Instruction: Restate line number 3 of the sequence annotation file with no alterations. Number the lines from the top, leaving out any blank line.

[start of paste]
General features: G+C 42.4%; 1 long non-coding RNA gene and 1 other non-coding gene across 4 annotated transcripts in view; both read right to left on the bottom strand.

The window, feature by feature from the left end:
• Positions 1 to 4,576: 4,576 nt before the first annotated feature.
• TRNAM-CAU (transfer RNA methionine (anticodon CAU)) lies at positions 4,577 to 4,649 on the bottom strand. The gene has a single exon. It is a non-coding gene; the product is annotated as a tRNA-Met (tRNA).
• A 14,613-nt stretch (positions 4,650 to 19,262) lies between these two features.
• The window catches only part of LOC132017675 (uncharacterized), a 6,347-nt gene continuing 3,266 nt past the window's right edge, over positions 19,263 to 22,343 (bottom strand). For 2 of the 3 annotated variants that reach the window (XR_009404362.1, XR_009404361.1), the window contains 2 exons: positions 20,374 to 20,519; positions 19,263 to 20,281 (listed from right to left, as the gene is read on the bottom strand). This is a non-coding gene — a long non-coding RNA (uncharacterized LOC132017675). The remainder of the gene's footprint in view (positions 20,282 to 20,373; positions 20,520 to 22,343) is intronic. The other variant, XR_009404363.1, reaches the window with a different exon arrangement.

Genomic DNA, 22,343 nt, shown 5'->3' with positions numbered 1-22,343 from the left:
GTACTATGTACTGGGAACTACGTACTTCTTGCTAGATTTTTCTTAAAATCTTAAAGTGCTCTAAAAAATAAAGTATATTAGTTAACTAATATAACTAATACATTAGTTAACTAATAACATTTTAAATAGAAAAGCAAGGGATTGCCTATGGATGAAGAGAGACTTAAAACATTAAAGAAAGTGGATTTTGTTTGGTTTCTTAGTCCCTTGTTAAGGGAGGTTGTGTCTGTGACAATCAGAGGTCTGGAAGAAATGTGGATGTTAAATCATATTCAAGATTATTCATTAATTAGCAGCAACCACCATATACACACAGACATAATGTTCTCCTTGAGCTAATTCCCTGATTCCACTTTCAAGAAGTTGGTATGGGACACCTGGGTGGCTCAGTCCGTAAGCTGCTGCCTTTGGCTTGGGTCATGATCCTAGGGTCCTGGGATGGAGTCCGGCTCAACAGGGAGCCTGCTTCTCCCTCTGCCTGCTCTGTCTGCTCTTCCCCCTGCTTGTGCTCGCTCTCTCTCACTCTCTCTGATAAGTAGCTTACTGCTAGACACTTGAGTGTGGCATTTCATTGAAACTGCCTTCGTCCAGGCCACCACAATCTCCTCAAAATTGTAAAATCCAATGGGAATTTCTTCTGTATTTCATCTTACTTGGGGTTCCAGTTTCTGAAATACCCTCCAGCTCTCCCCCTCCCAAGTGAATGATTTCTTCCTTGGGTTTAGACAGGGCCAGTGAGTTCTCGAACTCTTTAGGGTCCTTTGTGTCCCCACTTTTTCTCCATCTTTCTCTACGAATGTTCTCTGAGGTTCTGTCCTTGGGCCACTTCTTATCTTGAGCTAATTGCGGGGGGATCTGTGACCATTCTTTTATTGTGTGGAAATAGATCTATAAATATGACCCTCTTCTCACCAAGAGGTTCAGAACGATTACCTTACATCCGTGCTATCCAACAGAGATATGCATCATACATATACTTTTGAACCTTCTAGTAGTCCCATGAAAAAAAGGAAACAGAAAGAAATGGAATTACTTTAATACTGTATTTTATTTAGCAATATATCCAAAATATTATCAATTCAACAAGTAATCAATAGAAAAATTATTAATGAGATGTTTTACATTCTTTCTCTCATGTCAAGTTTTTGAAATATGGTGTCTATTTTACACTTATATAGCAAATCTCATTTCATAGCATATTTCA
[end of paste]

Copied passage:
• Positions 1 to 4,576: 4,576 nt before the first annotated feature.